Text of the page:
DOT is clearly required by law to maintain the types of records referred to in Section 1542 for all drivers. See Sections 1531, 6322, 6323 and 6325 of the Code, 75 Pa.C.S. §§ 1531, 6322, 6323, 6325. A prima facie presumption exists, until the contrary appears, that DOT has acted according to law. The record here contains nothing to rebut this presumption.
Regarding the second issue, we initially note that the terms, driver's license and operating privilege, are not interchangeable under the Code. Section 1542, pursuant to which DOT acted here, applies only to operating privileges. The notice of revocation issued to Cern by DOT clearly states that Cern's "driving privileges [were] being revoked for a period of 5 years as mandated by Section 1542 A of the Vehicle Code." (Emphasis added.) Accordingly, it was not Cern's driver's license that DOT acted to revoke and therefore his act of surrendering his Pennsylvania driver's license to New Jersey authorities in order to secure a valid New Jersey driver's license would not insulate him from revocation of his operating privilege within Pennsylvania.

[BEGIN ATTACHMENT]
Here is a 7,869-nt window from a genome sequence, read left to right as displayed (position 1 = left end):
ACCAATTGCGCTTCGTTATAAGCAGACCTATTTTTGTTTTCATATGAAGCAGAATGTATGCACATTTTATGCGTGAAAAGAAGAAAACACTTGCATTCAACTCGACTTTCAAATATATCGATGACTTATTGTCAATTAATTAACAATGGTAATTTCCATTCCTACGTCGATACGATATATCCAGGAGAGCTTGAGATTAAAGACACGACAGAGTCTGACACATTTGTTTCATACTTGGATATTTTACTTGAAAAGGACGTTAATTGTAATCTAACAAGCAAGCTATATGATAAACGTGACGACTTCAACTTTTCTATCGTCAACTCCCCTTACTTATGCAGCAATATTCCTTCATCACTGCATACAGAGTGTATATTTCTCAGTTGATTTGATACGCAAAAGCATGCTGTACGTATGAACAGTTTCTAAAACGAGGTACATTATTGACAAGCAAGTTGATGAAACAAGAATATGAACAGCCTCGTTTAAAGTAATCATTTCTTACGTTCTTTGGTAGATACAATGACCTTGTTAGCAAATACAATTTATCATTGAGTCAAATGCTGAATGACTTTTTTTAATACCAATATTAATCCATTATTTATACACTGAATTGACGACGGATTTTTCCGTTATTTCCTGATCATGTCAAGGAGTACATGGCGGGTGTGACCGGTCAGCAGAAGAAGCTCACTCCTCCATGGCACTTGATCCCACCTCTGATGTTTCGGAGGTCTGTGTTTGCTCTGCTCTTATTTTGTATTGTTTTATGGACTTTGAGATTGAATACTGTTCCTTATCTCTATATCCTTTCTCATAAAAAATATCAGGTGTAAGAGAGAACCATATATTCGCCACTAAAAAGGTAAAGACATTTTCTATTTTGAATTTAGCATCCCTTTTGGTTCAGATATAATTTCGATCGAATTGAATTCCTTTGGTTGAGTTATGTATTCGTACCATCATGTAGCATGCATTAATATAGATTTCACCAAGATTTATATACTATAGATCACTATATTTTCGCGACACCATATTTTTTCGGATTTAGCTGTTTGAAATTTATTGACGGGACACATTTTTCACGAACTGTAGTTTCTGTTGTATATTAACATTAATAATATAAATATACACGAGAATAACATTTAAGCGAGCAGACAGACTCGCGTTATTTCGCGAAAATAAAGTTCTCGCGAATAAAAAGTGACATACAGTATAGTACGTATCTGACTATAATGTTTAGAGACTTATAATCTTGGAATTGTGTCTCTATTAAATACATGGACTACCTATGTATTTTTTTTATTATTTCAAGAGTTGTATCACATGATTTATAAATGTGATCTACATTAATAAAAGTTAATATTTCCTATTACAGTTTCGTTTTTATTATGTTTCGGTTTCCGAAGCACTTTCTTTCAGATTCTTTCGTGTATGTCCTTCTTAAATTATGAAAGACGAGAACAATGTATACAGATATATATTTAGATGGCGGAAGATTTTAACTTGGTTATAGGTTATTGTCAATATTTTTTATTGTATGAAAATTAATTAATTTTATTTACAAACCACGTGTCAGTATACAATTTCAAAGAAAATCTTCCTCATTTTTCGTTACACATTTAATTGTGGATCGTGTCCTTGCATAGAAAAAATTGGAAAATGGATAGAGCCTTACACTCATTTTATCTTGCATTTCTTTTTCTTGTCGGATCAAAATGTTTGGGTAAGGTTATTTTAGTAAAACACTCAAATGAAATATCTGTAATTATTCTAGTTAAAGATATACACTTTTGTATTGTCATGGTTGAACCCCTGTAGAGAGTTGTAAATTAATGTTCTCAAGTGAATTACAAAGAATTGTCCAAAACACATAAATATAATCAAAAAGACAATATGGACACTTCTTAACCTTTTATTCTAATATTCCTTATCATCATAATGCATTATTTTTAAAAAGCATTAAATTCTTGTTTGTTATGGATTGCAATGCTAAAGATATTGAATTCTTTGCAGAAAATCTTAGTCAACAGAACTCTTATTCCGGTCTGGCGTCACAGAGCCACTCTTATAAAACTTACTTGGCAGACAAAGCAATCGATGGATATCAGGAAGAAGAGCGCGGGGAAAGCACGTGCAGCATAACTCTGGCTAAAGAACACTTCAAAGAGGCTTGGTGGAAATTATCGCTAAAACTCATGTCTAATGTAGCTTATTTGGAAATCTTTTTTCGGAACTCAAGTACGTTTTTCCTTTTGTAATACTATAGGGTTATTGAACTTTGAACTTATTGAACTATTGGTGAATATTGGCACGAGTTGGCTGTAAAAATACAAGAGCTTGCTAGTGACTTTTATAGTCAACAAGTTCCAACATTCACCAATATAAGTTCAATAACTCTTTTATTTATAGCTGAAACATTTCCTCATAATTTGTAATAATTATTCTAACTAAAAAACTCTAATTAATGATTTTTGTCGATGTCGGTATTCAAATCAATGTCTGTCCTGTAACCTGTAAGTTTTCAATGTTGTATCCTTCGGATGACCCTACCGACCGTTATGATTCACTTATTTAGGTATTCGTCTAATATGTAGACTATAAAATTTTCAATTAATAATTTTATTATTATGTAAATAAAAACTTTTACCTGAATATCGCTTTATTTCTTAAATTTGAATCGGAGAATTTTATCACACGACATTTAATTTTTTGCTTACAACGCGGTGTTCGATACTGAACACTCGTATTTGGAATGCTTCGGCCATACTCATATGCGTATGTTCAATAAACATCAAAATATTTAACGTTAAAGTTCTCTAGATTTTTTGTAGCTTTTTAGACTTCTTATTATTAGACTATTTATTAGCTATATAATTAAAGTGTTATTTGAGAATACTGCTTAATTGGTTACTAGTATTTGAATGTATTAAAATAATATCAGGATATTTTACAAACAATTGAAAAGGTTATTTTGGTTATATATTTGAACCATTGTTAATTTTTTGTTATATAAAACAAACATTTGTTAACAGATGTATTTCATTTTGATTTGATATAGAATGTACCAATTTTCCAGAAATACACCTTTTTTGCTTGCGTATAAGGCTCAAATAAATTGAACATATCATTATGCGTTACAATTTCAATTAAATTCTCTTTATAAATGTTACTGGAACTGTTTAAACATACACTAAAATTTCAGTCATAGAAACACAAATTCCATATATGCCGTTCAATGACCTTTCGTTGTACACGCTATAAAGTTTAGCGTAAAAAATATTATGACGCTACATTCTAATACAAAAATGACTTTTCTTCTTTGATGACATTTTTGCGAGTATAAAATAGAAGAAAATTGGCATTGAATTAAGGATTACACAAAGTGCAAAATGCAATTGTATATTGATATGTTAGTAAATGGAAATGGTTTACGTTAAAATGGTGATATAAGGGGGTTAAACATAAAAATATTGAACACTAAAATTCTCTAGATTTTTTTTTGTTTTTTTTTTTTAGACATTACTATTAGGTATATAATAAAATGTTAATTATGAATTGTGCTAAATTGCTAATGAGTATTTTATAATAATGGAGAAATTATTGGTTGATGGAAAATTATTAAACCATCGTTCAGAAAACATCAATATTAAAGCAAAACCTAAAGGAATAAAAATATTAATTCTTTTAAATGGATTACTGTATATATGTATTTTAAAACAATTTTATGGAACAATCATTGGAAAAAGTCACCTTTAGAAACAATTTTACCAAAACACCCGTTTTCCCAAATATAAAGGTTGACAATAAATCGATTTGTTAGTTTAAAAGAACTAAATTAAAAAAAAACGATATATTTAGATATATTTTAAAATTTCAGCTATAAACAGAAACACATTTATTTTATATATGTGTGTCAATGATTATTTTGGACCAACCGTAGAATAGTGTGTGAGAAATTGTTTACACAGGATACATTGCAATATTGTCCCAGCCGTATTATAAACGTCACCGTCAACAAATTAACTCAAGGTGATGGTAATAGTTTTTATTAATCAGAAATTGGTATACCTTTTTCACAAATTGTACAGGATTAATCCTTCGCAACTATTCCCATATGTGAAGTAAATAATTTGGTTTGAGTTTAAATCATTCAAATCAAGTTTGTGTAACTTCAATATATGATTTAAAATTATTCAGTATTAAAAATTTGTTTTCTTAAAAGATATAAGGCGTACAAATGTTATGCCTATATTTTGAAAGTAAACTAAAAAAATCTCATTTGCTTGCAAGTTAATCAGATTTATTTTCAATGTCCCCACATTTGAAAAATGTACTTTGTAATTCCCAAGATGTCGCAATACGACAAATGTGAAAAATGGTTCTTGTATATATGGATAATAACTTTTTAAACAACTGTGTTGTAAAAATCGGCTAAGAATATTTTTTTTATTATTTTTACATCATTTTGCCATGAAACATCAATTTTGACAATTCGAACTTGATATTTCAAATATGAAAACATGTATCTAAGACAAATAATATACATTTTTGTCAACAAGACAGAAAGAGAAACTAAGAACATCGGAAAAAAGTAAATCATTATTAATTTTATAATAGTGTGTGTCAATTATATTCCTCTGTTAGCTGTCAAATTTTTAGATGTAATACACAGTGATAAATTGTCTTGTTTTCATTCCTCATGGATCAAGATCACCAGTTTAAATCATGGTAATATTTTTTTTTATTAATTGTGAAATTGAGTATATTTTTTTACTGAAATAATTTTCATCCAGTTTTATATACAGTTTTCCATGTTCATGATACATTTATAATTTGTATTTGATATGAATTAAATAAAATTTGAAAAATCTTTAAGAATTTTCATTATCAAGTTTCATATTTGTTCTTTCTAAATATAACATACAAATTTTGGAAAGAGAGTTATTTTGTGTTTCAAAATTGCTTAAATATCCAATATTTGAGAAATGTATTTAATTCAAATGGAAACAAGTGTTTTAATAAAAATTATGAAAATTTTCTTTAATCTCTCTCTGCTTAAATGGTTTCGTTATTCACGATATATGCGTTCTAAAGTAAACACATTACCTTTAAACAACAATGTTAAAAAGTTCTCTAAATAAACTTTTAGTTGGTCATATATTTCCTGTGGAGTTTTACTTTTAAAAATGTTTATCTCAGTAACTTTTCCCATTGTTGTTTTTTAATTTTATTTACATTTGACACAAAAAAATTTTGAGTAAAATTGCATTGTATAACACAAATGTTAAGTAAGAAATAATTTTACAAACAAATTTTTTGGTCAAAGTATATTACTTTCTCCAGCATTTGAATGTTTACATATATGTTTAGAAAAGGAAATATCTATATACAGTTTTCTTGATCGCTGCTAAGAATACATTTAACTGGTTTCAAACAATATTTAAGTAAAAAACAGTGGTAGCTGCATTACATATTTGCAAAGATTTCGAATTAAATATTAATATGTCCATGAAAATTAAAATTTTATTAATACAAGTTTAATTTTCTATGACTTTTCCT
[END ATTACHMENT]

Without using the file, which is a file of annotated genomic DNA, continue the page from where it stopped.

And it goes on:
Cern argues, however, that DOT was, in fact, acting to revoke his New Jersey driver's license because the notice of revocation also directed him to relinquish his driver's license: "In order to comply with this suspension/revocation, you are required to return any driver's license ... in your possession ... Credit will not begin until license is received by Bureau." It is this language upon which the common pleas court apparently based its statements "that Pennsylvania authorities have no power to revoke or suspend a driver's license issued by a sister State, here New Jersey" and that "[Cern] had already complied with the requirements of the notice [because] he had already surrendered his Pennsylvania license." At 178 (emphasis in original).